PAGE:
Cancer Control Research5R01CA085980-04
Mayer, Joni A.
SUN SAFETY INTERVENTION FOR POSTAL CARRIERS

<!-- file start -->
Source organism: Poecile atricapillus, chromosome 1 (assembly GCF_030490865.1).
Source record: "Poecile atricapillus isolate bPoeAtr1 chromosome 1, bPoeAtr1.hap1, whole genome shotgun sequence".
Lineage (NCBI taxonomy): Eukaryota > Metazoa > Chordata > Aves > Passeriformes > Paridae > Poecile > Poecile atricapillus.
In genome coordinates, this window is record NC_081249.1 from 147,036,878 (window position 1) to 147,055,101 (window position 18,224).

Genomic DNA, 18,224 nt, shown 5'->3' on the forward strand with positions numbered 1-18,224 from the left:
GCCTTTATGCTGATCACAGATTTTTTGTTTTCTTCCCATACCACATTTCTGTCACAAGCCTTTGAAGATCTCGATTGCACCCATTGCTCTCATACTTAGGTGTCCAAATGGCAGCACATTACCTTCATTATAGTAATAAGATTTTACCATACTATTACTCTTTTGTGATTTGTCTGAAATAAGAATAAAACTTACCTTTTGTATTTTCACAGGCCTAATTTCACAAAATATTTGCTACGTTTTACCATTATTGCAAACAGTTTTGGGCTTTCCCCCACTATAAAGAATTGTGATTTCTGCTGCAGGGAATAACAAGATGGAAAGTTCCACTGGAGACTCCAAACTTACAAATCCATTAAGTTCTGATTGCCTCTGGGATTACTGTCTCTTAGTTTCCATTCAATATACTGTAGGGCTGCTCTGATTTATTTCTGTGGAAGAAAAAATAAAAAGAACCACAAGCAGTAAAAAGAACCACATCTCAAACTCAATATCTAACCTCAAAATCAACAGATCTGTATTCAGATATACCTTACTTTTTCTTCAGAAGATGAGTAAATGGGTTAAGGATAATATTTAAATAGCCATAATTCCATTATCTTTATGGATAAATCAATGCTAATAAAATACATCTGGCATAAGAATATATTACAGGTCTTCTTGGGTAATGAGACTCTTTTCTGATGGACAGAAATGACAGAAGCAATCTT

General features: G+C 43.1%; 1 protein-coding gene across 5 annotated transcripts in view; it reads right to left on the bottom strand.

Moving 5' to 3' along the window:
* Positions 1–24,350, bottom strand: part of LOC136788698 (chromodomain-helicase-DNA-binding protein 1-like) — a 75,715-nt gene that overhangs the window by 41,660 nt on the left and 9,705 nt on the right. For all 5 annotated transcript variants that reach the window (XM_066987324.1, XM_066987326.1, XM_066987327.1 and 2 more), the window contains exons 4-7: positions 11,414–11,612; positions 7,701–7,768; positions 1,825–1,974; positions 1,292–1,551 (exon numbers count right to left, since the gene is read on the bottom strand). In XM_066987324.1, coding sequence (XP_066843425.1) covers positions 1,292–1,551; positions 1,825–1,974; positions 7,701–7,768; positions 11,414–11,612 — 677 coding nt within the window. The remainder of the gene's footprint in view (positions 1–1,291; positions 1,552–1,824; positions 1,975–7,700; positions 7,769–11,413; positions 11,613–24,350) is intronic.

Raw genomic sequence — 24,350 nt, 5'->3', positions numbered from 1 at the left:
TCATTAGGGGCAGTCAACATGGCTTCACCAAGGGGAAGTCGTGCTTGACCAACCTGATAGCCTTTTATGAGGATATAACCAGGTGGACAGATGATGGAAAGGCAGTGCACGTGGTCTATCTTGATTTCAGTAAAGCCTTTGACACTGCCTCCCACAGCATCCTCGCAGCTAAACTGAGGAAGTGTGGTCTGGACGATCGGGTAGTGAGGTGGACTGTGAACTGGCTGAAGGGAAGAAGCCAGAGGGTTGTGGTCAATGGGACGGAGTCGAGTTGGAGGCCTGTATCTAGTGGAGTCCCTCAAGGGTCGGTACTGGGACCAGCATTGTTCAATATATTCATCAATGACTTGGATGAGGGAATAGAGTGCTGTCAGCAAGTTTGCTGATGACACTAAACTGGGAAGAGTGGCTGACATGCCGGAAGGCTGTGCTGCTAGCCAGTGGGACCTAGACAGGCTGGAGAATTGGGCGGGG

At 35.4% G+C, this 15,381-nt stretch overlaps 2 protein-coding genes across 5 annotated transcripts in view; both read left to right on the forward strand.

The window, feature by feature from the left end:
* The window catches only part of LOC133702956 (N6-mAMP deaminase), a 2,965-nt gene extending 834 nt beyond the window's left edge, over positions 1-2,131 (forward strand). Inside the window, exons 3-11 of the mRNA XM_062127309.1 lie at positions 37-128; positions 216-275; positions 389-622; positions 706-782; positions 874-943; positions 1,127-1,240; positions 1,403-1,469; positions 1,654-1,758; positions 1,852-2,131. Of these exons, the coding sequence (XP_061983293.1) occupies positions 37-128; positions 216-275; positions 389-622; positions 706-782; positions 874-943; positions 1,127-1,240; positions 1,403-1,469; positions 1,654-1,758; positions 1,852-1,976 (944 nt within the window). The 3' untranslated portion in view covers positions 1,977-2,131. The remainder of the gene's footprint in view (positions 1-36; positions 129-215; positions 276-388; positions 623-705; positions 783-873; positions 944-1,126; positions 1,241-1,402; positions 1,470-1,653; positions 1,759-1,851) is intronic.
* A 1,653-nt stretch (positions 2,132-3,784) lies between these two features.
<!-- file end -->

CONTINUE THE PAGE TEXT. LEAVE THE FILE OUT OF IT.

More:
The incidence rates of both melanoma and nonmelanoma skin cancers have been increasing in the U.S. Exposure to ultraviolet radiation (UVR) in both childhood and adulthood is a key risk factor, and workers of outdoor occupations are a high-risk adult population. Pilot data collected by our research group suggest that postal carriers 1) have relatively low levels of sunscreen and protective hat use and 2) respond favorably to the intervention strategies described below. The primary goal of the proposed project is to develop and evaluate an environmentally-based intervention for promoting sun safety behaviors among United States Postal Service (U.S.P.S.) outdoor carriers. The investigators will use a randomized, 2-group design, with 70 individual post office branches assigned to either the intervention or control conditions (a minimum of 1,400 subjects). The intervention package, based on an ecological model of behavior, will consist of increasing carriers' access to sun protective hats and to sunscreen; implementing a variety of prompts for sun safe behaviors into the carriers' environments; and delivering brief educational presentations regarding skin cancer prevention. Outcome measures will include self-reported frequency of key sun protective behaviors over the past week, unobtrusive observations of carriers' protective clothing as they deliver mail, and changes in skin color that are indicative of tanning measured with a calorimeter. All measures will be administered immediately prior to the 2-year intervention (baseline) and at 12, 24, and 36 months post-baseline. The sun safety questionnaire and observations additionally will be administered 3-months post-baseline. Key project objectives include: 1) develop the intervention components using formative evaluation; 2) implement the intervention package described above in the 35 intervention sites; 3) compare the 2 groups on the outcomes measures; and 4) identify factors that may influence the outcome by collecting a variety of process-related data. If successful, this intervention package has a high potential for institutionalization within and dissemination throughout U.S.P.S. sites nationwide.